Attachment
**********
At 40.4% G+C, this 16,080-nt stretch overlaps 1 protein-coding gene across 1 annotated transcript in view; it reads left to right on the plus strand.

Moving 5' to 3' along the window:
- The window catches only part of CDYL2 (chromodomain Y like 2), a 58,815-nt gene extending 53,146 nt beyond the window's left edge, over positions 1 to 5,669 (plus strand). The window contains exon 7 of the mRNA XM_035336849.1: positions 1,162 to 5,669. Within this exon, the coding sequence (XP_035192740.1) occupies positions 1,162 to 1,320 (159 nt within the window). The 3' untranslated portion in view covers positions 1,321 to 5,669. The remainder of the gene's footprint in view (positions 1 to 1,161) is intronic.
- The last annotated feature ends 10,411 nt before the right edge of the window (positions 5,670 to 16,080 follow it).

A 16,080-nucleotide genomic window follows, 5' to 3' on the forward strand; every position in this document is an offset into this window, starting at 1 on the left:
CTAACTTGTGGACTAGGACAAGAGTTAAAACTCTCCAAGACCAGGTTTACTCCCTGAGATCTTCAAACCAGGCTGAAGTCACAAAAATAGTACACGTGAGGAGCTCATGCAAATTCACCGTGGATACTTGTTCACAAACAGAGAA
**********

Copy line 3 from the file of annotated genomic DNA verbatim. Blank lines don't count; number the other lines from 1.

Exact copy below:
- The window catches only part of CDYL2 (chromodomain Y like 2), a 58,815-nt gene extending 53,146 nt beyond the window's left edge, over positions 1 to 5,669 (plus strand). The window contains exon 7 of the mRNA XM_035336849.1: positions 1,162 to 5,669. Within this exon, the coding sequence (XP_035192740.1) occupies positions 1,162 to 1,320 (159 nt within the window). The 3' untranslated portion in view covers positions 1,321 to 5,669. The remainder of the gene's footprint in view (positions 1 to 1,161) is intronic.